James Hunt on the winner’s podium (L to R): Patrick Depailler (FRA) Tyrrell, second; race winner James Hunt (GBR) McLaren; John Watson (GBR) Penske, third. French Grand Prix, 1976. — Image © Phipps / Sutton Images / Corbis
I’m stoked to see Rush this weekend– the much anticipated film by Ron Howard on one of Formula One’s most talented and notorious drivers ever, James “The Shunt” Hunt. The seemingly insatiable ladies’ man was estimated to have had 5,000 trysts in his lifetime. History tells of a wicked weekend where buddy and fellow (motorcycle) racing legend Barry Sheene tallied 33 BA stewardesses lined-up at the door of their Tokyo Hilton suite. It’ll be interesting to see if Chris Hemsworth is able to capture his wit and charm, and if he can keep his muscles from overshadowing the memory of Hunt’s lean, lanky frame hard-earned by a physical exercise regiment consisting largely of driving, and shagging. The perfect primer for Rush is the documentary When Playboy’s ruled the World which accurately and colorfully takes you back to the glory days of Hunt & Sheene when driving was dangerous, and sex was safe. More epic photos of James Hunt in action after the video…
“Your arse, if you’re going fast enough.”
–Barry’s famous retort when asked by BBC, “What goes through your mind during a crash?”
In a brilliant racing career in which he amassed back-to-back World Championships (’76 & ’77), 23 Grand Prix victories, and 52 Podium finishes in all– the late, great Barry Sheene is one of the most loved and remembered motorcycle racing legends to this day. The victories alone, as impressive as they were, would not be enough immortalize the man. It was Sheene’s fearless spirit & iron will, a body that was repeatedly broken but not beaten, and his witty charm & handsome looks, that have eternally endeared him to racing fans around the world. It’s that old cliche– every woman wanted him, and every man wanted to be him.
Barry’s career was no doubt impacted by two major crashes that are forever a part of motorcycle racing history. The 1st occurred in 1975– at the Daytona 200, a locked rear wheel at 170 mph jerked him violently and Barry lost control. It’s a wonder he survived at all– amazingly, he didn’t even lose consciousness. In fact, he later recounted the crash in detail as the unforgiving track pummeled his flailing body. He suffered a shattered left leg, smashed thigh, broke six ribs, a wrist, and his collarbone. When Barry awoke at the hospital, he didn’t miss a beat– asking the attending nurse for a fag (cigarette, for you Yanks out there). The 2nd came in 1982– the two-time World Champion crashed (again going 170 mph) at Silverstone during practice for the British Grand Prix. Barry later recalled, “Wasn’t my fault; came over a hill and there was a wreck right in front of me.” They feared he’d never walk again, let alone return to the racetrack. His legs were compared to “crushed eggs,” taking eight hours to piece back together– with the aid of two stainless steel posts, two steel plates and almost 30 steel screws. After Barry was told he might be able to bend his knees in three months time, he did it in two and a half weeks– and returned to racing the following year. Some took to calling him– Bionic Barry. How you like them apples?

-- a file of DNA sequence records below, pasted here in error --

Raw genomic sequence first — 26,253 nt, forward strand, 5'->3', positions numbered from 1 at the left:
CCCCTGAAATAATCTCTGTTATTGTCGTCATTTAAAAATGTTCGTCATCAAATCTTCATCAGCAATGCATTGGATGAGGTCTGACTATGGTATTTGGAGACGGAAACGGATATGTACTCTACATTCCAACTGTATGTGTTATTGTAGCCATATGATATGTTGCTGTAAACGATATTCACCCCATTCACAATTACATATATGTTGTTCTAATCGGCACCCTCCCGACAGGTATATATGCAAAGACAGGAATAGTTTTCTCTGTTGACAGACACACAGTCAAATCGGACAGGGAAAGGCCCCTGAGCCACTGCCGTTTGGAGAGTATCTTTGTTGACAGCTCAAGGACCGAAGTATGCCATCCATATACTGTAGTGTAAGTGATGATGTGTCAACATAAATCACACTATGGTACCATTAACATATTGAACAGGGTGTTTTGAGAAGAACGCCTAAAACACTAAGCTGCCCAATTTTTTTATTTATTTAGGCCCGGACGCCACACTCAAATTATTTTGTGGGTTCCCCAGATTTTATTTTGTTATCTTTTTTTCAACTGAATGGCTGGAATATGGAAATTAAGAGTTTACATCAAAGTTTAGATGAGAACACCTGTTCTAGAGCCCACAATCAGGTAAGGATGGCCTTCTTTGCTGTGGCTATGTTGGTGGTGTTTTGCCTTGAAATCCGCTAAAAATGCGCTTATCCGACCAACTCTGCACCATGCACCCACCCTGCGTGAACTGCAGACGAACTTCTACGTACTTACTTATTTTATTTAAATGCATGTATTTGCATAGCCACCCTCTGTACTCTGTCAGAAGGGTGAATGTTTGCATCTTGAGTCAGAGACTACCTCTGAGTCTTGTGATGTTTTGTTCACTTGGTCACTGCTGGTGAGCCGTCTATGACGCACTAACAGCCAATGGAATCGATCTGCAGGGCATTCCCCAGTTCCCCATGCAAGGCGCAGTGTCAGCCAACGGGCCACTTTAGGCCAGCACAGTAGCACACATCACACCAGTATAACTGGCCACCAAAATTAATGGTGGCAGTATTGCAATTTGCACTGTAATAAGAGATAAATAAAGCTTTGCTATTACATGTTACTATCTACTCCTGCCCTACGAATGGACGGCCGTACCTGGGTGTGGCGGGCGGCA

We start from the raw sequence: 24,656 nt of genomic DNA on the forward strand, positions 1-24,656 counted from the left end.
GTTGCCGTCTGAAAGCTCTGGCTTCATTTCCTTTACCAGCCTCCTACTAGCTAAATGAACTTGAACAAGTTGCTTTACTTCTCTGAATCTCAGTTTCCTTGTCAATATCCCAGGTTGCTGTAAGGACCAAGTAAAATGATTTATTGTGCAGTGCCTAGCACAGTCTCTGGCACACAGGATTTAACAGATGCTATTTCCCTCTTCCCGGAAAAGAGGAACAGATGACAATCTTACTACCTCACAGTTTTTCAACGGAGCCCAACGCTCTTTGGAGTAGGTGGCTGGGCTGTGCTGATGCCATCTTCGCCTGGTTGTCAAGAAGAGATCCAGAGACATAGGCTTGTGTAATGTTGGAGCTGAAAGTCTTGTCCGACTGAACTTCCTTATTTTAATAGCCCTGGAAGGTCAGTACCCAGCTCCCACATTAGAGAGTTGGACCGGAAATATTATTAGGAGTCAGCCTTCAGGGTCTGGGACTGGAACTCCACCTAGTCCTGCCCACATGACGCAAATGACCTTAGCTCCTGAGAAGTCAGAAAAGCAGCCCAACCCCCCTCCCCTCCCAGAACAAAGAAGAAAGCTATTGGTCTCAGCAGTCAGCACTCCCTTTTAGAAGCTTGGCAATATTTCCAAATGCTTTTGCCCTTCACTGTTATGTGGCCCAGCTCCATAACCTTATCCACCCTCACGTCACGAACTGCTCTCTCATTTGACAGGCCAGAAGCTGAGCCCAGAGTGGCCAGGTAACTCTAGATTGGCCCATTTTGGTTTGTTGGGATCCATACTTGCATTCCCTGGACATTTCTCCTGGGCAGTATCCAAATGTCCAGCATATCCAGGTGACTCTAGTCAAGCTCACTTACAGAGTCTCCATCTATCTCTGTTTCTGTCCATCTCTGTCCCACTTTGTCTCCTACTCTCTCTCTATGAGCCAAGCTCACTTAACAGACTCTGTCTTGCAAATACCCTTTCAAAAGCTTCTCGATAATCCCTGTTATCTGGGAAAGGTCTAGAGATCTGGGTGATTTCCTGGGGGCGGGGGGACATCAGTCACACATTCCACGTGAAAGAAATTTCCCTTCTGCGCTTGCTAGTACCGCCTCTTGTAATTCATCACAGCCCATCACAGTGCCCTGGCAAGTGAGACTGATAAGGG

October 4th, 1958, Southwark, London– Motorcyclist Frank Sheene here pictured with his young son (the future legend Barry Sheene) at Club Day —Image by © Hulton-Deutsch Collection/Corbis. Barry’s old man, Frank Sheene, was no slouch on a bike himself– and could even turn a wrench. The young and fearless Barry was on a bike at the wee age of 5 yrs old– a Ducati 50cc motorbike. He entered his first competitive race at the age of 17 at Brands Hatch. He Crashed, (DNF). Wasting no time, Barry entered again the very next weekend and won the bloody thing. The Barry Sheene racing dye was cast.
May 11, 1975– James Hunt, driver for Hesketh-Ford (and Suzy Miller, who was his wife for a short time), at the Monaco Grand Prix. –Image by © Schlegelmilch/Corbis. Love the patch– “Sex is a high performance thing.” While many athletes abstain from sex before competing, Hunt was physically insatiable– often having, eh-hem, relations just minutes before hopping behind the wheel to race.
The tales of James Hunt are the stuff of legends– on and off the track. “Hunt the Shunt” was widely known for his wild indulgence in sex, drugs, booze, women– which redlined in Tokyo the two weeks leading up to his famous battle with Niki Lauda for the 1976 Formula One championship. Hunt’s favorite hedonistic haunt in those days was the Tokyo Hilton, where he and buddy Barry Sheene (world motorcycle champion that year), settled in to party. Like clockwork, every morning British Airways stewardesses were delivered to the hotel’s door for a 24-hour stopover. Hunt would charm them as they checked in, and invited them up to his suite for a party — they always said yes. Allegedly, James Hunt went on quite a run during this two week binge (33 BA stewardesses). But, as Stirling Moss, who used to carouse with Hunt in Monte Carlo before he was married, said: “If you looked like James Hunt, what would you have done?” via
1975, Nurburg, Germany– Hesketh-Ford Formula One racecar driver James Hunt flies during the European Grand Prix. –Image by © Schlegelmilch/Corbis. Many of Hunt’s early races ended in disaster. Once his Formula Ford crashed and sank in the middle of a lake. He would have drowned– had he been able to afford seat belts. His skills improved, but he never conquered his fears. In the garage before a race, it often caused him to vomit– and on the grid he’d shake so violently that his car vibrated. This potent cocktail of adrenaline and testosterone made him a fierce competitor on the track. via